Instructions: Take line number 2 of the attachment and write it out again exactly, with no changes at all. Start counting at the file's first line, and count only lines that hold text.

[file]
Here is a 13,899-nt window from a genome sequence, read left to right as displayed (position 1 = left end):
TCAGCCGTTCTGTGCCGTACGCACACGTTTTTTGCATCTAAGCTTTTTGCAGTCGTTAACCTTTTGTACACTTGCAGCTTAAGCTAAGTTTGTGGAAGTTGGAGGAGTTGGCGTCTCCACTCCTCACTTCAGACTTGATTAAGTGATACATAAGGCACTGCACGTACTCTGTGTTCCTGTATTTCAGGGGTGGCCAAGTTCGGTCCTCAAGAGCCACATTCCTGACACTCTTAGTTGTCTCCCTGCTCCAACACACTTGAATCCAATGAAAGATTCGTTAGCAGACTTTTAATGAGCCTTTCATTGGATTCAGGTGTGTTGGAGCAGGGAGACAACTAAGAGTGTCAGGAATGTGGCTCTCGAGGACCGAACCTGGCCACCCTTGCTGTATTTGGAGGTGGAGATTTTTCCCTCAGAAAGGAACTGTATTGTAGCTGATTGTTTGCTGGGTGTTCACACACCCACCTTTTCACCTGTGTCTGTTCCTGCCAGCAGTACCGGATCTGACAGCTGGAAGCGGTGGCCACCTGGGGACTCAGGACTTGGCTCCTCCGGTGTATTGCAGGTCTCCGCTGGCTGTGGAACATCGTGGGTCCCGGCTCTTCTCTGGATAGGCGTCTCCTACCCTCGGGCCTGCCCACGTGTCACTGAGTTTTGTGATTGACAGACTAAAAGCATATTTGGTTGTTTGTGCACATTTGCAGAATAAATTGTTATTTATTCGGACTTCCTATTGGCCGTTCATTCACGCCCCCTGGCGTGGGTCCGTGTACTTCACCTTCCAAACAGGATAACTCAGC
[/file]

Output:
TCAGCCGTTCTGTGCCGTACGCACACGTTTTTTGCATCTAAGCTTTTTGCAGTCGTTAACCTTTTGTACACTTGCAGCTTAAGCTAAGTTTGTGGAAGTTGGAGGAGTTGGCGTCTCCACTCCTCACTTCAGACTTGATTAAGTGATACATAAGGCACTGCACGTACTCTGTGTTCCTGTATTTCAGGGGTGGCCAAGTTCGGTCCTCAAGAGCCACATTCCTGACACTCTTAGTTGTCTCCCTGCTCCAACACACTTGAATCCAATGAAAGATTCGTTAGCAGACTTTTAATGAGCCTTTCATTGGATTCAGGTGTGTTGGAGCAGGGAGACAACTAAGAGTGTCAGGAATGTGGCTCTCGAGGACCGAACCTGGCCACCCTTGCTGTATTTGGAGGTGGAGATTTTTCCCTCAGAAAGGAACTGTATTGTAGCTGATTGTTTGCTGGGTGTTCACACACCCACCTTTTCACCTGTGTCTGTTCCTGCCAGCAGTACCGGATCTGACAGCTGGAAGCGGTGGCCACCTGGGGACTCAGGACTTGGCTCCTCCGGTGTATTGCAGGTCTCCGCTGGCTGTGGAACATCGTGGGTCCCGGCTCTTCTCTGGATAGGCGTCTCCTACCCTCGGGCCTGCCCACGTGTCACTGAGTTTTGTGATTGACAGACTAAAAGCATATTTGGTTGTTTGTGCACATTTGCAGAATAAATTGTTATTTATTCGGACTTCCTATTGGCCGTTCATTCACGCCCCCTGGCGTGGGTCCGTGTACTTCACCTTCCAAACAGGATAACTCAGC